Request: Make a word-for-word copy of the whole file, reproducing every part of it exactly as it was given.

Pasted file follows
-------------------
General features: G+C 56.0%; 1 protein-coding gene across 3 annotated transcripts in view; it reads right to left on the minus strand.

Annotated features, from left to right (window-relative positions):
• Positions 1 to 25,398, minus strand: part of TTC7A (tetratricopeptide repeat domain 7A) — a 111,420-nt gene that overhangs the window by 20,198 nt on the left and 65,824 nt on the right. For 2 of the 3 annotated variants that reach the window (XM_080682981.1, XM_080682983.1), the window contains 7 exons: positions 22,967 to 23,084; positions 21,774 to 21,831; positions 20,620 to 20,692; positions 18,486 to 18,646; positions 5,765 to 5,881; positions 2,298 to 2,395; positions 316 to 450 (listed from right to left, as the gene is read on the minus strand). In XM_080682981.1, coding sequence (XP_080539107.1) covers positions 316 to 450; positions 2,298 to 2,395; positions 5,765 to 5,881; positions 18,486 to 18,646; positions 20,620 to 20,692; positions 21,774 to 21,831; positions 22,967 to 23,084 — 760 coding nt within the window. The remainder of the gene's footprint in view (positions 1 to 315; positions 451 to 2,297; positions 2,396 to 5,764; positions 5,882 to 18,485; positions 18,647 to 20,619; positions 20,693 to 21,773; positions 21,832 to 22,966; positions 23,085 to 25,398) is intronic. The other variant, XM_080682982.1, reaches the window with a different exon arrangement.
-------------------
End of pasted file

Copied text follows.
General features: G+C 56.0%; 1 protein-coding gene across 3 annotated transcripts in view; it reads right to left on the minus strand.

Annotated features, from left to right (window-relative positions):
• Positions 1 to 25,398, minus strand: part of TTC7A (tetratricopeptide repeat domain 7A) — a 111,420-nt gene that overhangs the window by 20,198 nt on the left and 65,824 nt on the right. For 2 of the 3 annotated variants that reach the window (XM_080682981.1, XM_080682983.1), the window contains 7 exons: positions 22,967 to 23,084; positions 21,774 to 21,831; positions 20,620 to 20,692; positions 18,486 to 18,646; positions 5,765 to 5,881; positions 2,298 to 2,395; positions 316 to 450 (listed from right to left, as the gene is read on the minus strand). In XM_080682981.1, coding sequence (XP_080539107.1) covers positions 316 to 450; positions 2,298 to 2,395; positions 5,765 to 5,881; positions 18,486 to 18,646; positions 20,620 to 20,692; positions 21,774 to 21,831; positions 22,967 to 23,084 — 760 coding nt within the window. The remainder of the gene's footprint in view (positions 1 to 315; positions 451 to 2,297; positions 2,396 to 5,764; positions 5,882 to 18,485; positions 18,647 to 20,619; positions 20,693 to 21,773; positions 21,832 to 22,966; positions 23,085 to 25,398) is intronic. The other variant, XM_080682982.1, reaches the window with a different exon arrangement.